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February 13, 2019updated 12 Feb 2019 3:24pm

The US: Contactless roll-out slowly gathers pace

By Briony Richter

The US payment card market is very mature, with a high penetration rate of more than four per cards per inhabitant.

A wide range of card-issuing and alternative payment brands, including P2P, e-commerce and mobile proximity payments, are available. US consumers have a great deal of choice as a result, and there are a wide variety of both specialist and generalist products available.

Use of cash is gradually declining, with cards used infrequently at ATMs; it remains an important part of the market, however, and the US is not yet a cashless society. Card issuers should therefore emphasise the benefits of contactless technology to make payment cards even more attractive as an alternative to cash.

Companies from diverse sectors have launched solutions to gain market share. Mobile phone manufacturers such as Apple and Samsung, technology giant Google, banks including JPMorgan Chase, Wells Fargo and Capital One, and retailers such as Walmart have all launched their own payment solutions. In this highly competitive market, these companies are also expanding the scope of their solutions beyond payments to retain customers and attract new ones.

The credit card market registered the fastest CAGR of 8.7% during 2014-2018 in terms of transaction value. US consumers increasingly prefer credit cards over debit cards because of their attractive reward and bonus programmes.

However, growing APRs are becoming a cause for concern among credit card holders, with the average APR rising from 13.19% in 2014 to 15.54% in May 2018. Following the Federal Reserve’s decision to increase benchmark interest rates in June 2018, card issuers including JPMorgan Chase, American Express, Citibank, Bank of America and Discover increased their APRs accordingly.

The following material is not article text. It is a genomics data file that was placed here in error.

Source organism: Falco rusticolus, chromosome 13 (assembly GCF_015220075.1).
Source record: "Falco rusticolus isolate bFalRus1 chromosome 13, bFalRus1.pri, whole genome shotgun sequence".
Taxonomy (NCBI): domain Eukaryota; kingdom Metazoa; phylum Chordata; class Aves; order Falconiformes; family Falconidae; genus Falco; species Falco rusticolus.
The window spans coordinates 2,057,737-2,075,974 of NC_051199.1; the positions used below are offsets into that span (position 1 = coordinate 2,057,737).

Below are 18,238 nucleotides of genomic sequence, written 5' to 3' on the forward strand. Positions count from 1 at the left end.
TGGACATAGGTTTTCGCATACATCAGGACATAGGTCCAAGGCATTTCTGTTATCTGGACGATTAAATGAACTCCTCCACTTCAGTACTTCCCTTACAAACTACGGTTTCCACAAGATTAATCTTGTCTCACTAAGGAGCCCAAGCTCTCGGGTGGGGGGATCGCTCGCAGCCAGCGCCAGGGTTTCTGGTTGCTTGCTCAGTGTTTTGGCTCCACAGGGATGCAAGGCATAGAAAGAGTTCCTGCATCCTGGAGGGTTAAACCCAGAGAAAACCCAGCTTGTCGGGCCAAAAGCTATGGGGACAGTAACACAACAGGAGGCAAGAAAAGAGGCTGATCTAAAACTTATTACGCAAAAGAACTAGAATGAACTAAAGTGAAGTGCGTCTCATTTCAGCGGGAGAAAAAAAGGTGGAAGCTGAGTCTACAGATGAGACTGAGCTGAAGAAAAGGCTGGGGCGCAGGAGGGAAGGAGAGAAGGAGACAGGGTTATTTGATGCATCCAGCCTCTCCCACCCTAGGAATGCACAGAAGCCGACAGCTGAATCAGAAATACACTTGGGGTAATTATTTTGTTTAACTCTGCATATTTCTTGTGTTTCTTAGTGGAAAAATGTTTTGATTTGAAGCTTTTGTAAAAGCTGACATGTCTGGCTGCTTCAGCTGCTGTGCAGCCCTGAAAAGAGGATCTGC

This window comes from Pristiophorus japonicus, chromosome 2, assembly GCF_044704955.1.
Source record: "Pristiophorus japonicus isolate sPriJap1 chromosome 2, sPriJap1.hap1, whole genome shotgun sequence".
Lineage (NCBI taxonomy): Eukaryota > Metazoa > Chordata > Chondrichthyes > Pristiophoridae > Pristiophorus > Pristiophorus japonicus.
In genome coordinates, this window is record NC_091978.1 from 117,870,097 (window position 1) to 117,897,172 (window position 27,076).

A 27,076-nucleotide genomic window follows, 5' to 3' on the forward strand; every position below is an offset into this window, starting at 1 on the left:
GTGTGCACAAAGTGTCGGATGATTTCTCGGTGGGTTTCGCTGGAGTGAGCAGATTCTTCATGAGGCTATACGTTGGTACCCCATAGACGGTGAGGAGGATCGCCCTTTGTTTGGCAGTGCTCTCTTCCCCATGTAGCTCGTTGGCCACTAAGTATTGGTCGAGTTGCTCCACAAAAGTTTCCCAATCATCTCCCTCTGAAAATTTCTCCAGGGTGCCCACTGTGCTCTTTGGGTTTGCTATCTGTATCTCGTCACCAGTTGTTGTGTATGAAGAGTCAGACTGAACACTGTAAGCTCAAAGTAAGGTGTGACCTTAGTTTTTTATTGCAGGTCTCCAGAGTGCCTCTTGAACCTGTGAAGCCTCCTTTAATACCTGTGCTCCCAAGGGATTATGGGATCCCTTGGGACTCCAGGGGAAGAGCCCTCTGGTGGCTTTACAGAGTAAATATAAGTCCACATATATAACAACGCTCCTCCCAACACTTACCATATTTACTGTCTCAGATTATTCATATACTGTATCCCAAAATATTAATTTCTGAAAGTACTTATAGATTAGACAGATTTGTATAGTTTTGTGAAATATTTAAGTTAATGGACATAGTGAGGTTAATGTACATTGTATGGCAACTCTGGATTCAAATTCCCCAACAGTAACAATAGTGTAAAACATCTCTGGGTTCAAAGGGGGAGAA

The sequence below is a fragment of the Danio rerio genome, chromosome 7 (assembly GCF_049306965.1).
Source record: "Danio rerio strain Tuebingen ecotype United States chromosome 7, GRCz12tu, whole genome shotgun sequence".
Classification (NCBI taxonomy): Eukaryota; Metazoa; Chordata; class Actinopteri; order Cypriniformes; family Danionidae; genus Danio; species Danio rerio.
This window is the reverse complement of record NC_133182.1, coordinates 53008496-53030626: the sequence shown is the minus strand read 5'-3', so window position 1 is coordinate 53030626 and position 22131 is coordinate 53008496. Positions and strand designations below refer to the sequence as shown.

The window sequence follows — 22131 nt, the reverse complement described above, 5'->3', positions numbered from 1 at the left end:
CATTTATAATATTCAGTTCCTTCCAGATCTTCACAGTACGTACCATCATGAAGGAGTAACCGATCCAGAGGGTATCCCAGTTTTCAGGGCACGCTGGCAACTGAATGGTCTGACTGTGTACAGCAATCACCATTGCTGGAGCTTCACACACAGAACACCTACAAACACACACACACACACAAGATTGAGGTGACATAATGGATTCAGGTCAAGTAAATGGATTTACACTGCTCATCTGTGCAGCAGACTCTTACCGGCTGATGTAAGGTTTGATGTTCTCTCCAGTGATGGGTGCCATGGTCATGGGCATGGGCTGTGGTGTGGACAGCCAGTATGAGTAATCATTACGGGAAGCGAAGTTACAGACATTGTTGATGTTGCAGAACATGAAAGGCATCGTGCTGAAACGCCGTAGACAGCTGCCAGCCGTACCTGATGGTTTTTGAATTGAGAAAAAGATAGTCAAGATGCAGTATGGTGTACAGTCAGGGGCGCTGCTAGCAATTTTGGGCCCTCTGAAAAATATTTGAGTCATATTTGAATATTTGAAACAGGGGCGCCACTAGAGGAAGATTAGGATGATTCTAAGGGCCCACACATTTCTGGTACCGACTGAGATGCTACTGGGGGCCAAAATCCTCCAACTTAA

Debit card adoption is high, with every US consumer holding more than two debit cards. This is supported by the high banked population and strong financial awareness. However, the share of debit card payments declined during 2014-2018, both in terms of transaction value and volume – a trend that is anticipated to continue until 2022. Frequency of debit card payments also remained stagnant, largely because of a lack of incentives; some issuers are now rolling out reward programmes, however.

The US e-commerce market registered a robust CAGR of 12.2% during 2014-2018. While credit cards account for the largest share of any single payment tool, as a result of their familiarity and convenience, alternative methods including Apple Pay, Chase Pay, Samsung Pay and Google Pay are also used for e-commerce.

Apple Pay has also expanded to web payments via the Safari browser on an iPhone, iPad or Mac, while Google has partnered with Visa Checkout, allowing users to link accounts with Google Pay.

 

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